How wonderfully unexpected “The Beaver” is. Just when you think you’ve got it figured out, this daring and heartfelt film takes another astonishing turn.
The story of a wasted man who finds he can only talk through a furry hand puppet, it wears the clothes of a comedy, but there are sequences of the blackest moods imaginable. Audiences will be kept reeling, not knowing when to laugh and when to bask in the solemn weight of tragedy.
At the screening I attended, the same scene often produced the opposite reaction in different people. Normally, I cringe when people guffaw at what is clearly intended to be a serious moment, but with “The Beaver,” I didn’t mind because the movie’s appeal is centered in its ambiguity.
It’s hardly a perfect film. Surprisingly, because it’s directed by a woman (Jodie Foster), the female characters seem underwritten, existing mostly to facilitate the emotional journey of the males in their lives. And the film makes a sudden left turn near the end that I know is going to alienate half the audience.
All I can say is it was a thrilling experience to go into a movie without any notion of where it was headed. In an era of safe filmmaking with stories and characters tied in uniformly neat bows, “The Beaver” operates outside the box … and then it kicks the box down the street.
The film’s unruly success is anchored by its wayward star, Mel Gibson. I know, we’re all legally required to hate Mel these days because some hateful stuff spills out of him in unguarded moments. To quote Captain Renault from “Casablanca,” I’m shocked, shocked to discover that human frailties exist among the above-the-title folks.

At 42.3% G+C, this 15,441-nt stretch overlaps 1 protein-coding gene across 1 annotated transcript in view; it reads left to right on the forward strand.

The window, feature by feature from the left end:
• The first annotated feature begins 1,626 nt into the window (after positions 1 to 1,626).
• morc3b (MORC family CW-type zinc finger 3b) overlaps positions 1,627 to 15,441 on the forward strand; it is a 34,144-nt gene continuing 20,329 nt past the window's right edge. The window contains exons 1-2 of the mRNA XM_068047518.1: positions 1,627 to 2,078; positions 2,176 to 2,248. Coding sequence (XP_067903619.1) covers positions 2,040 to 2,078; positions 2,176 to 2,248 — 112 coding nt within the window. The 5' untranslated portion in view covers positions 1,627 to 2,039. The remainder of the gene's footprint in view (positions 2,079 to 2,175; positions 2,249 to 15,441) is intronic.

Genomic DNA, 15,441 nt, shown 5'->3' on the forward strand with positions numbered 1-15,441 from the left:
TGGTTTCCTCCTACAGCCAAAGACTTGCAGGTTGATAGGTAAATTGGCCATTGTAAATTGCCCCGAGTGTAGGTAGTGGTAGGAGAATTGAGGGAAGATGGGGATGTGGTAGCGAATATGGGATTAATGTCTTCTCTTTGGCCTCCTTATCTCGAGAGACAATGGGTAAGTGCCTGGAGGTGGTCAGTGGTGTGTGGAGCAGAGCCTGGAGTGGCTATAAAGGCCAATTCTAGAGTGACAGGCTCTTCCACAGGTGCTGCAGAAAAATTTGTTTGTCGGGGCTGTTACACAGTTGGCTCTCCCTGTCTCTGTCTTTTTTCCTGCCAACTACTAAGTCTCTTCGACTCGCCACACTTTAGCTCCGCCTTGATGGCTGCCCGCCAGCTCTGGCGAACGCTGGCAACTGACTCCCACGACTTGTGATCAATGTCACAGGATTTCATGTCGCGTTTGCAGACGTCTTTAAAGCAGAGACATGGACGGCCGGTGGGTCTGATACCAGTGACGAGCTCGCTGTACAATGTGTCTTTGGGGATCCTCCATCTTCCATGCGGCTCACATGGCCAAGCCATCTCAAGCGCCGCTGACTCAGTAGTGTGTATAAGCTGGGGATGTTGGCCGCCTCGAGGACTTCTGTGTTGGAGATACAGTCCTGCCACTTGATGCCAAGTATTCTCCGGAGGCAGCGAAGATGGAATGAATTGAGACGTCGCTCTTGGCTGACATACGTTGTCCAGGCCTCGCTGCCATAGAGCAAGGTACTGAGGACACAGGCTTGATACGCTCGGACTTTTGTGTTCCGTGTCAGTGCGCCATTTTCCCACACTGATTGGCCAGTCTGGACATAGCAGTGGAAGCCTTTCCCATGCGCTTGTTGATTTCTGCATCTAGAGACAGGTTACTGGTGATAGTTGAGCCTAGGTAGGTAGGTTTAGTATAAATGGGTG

Other Hollywood icons have abused their children, like Joan Crawford, or drugged and sodomized a 13-year-old, like Roman Polanski. Even Charlie Chaplin had an insatiable desire for underage girls (even if he often ended up marrying them). Yet I still watch their movies and am transported above the sulfurous bile of their earthly failings.
In Gibson’s case, his recent notoriety actually ends up helping the movie. The screenplay — an original (in the truest sense of that word) by rookie Kyle Killen — starts right off with Walter Black (Gibson) already down in his pit of despair. We don’t really know how he got to the bottom, but Gibson’s troubles act as a shorthand for the self-loathing descent he obviously experienced.
Walter is the CEO of Jerry Co., a floundering toy manufacturer. He cannot speak to his wife, Meredith (Foster), or their sons, young Henry (Riley Thomas Stewart) and high school senior Porter (Anton Yelchin). Nor can he really summon the energy to do anything but sleep.
Finally kicked out by Meredith, he discovers a frayed old beaver hand puppet in a dumpster and puts it on. Awaking from a stupor the next morning, he finds the puppet talking to him in a low-rent British accent (I thought of Ray Winstone). He introduces himself as the Beaver and tells Walter he’s here “to save your miserable life.”
Soon, Walter and the Beaver have reunited with the family, and everything’s hunky-dory again. Meredith is a little put off by the puppet at first, but when Walter produces a card from his psychiatrist authorizing it as therapy, she’s thrilled to have her husband back again.
Not so much Porter, who so despises his dad he compiles a list of the similarities he shares with him, which he keeps as a list of shame. Porter has a side business writing term papers for classmates and is gobsmacked when the cheerleader valedictorian (Jennifer Lawrence) taps him to craft a graduation speech for him.
I don’t want to give away any more because the film’s serendipity is its main charm. “The Beaver” always kept me guessing, and even though it ventures into places some people may not like, I respect it as an exercise in genuinely brave moviemaking.